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Social Studies

Skin Game

By Vincent Williams | Posted 9/27/2006

My problem with Survivor actually started almost 20 years ago with the 1987 release of a film called Running Man. Starring Arnold Schwarzenegger, Running Man depicted a surprisingly prescient "day after tomorrow" future where society was kept distracted from real-world problems by a series of reality shows. A chilling example of the old axiom of "bread and circuses," the most popular of these shows was The Running Man, wherein criminals would run through a gauntlet and attempt to escape from various traps and opponents. If they won, they went free, and if they lost, well, they died. Schwarzenegger was, of course, a wrongly convicted contestant, and the bulk of the movie consisted of him attempting to beat the game and get away from a variety of foes, including Jesse "The Body, Not the Governor" Ventura and Jim Brown as "Fireball," a character whose shtick was shooting a flamethrower at people. OK, now I want you to stop and go back and read the last part of that sentence; this tour de force of a film had Jim Brown dressed up in a leotard and running around with a fucking flamethrower.

Until I actually saw it, I didn't know that my entire teenage life was building toward seeing Jim Brown with a flamethrower. And through tears of joy, I thought to myself, Boy, I sure wish there was really a show where real people really competed against each other. So imagine my disappointment when Survivor premiered, and instead of some kind of "10 men enter, one man leaves" type contest, it ended up being some foolishness about rowboats and obstacle courses. I'm not saying that I'm looking for blood sports or anything, but Survivor has always been a little less exciting than promised. And this year's racial "controversy" is no different.

I'm sure you've heard the brouhaha. As in seasons past, the contestants have been split into teams, but instead of being divided up arbitrarily or by gender or age this year, the teams are split racially: an Asian team, a black team, a Hispanic team, and a white team. This decision has caused a firestorm of criticism, with the usual suspects showing up to say, well, the usual stuff. Social-activist opinion has run the gambit from outrage to guarded vigilance, and the racist commentary has been pretty much what you'd expect, with Rush Limbaugh leading the way thanks to his comment that the Hispanic team should do well since Latinos "have shown a remarkable ability to cross borders." It's this kind of response that makes the whole exercise, ultimately, such a waste of time. Instead of prompting the dialogue that CBS's various mouthpieces say the network hoped for, this inflammatory throwback to segregation just gives people an excuse to repeat the same sentiments they've been muttering all along.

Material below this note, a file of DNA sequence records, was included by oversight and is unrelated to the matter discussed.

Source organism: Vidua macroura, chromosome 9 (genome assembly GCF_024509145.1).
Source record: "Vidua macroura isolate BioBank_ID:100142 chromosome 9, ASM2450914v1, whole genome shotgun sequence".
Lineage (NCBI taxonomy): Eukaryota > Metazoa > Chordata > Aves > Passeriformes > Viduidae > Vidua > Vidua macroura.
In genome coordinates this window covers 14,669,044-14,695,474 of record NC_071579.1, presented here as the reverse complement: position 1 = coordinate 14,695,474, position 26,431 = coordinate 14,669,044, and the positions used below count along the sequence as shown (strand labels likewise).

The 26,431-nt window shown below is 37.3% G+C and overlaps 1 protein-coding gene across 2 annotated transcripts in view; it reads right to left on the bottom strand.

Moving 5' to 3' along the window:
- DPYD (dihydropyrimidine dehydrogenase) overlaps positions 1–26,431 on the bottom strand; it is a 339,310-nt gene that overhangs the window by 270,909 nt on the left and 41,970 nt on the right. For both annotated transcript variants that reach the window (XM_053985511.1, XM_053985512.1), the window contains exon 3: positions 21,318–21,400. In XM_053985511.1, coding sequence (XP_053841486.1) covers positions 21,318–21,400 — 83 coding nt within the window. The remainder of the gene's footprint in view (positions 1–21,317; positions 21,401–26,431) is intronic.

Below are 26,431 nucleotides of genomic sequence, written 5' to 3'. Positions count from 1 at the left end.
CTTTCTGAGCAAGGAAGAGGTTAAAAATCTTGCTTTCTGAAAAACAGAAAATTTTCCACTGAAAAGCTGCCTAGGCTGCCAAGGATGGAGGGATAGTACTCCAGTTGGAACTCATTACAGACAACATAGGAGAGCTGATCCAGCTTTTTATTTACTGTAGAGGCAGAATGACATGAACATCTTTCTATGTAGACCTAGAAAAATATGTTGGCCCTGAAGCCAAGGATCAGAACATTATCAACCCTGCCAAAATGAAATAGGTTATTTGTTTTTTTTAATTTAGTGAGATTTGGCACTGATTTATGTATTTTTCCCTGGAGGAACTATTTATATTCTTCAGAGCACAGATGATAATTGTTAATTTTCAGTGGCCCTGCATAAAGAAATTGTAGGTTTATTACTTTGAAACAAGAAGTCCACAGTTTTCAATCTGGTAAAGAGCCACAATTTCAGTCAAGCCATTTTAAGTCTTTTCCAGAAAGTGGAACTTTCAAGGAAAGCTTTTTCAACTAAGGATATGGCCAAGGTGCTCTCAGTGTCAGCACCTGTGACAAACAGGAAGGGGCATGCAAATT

All Jim Brown/flamethrower jokes aside, the thing that is particularly galling about this season of Survivor specifically and reality TV in general is that it offers unique opportunity for social commentary. In fact, it has done so before. In the third season of The Real World, the granddaddy of American reality TV, cast member Pedro Zamora took what had already begun to become a showcase for insipid, narcissistic wannabe actors and transformed it into a platform for social change. See, Zamora was HIV+, and in 1994, only a few years after Magic Johnson revealed his similar health condition, HIV/AIDS still held a social stigma akin to the Black Plague. As silly as it sounds in retrospect, Zamora was the first person with AIDS, as well as the first openly homosexual man, who many Americans "knew." Millions watched him struggle with the disease, fight against ignorance, and fall in love. Zamora helped change the way many people thought. And he used the unique form of reality TV to effect that change.

Fast-forward 10 years and I think we're in a position to see a lot of examples of Pedro Zamora. Whereas he showed his primary bravery in being so open with the issue of AIDS, he also had to get past the natural aversion to being watched. Well, now we have an entire generation of young people who have been videotaped, security-filmed, and video-blogged their whole life. If the aim, as Survivor maintains, is to make a social statement, there are certainly many folks who could say something more insightful than, "Black guys over here, white guys over there." And if they wanted to just make something entertaining, well . . . I know where they need to be taking tips from.

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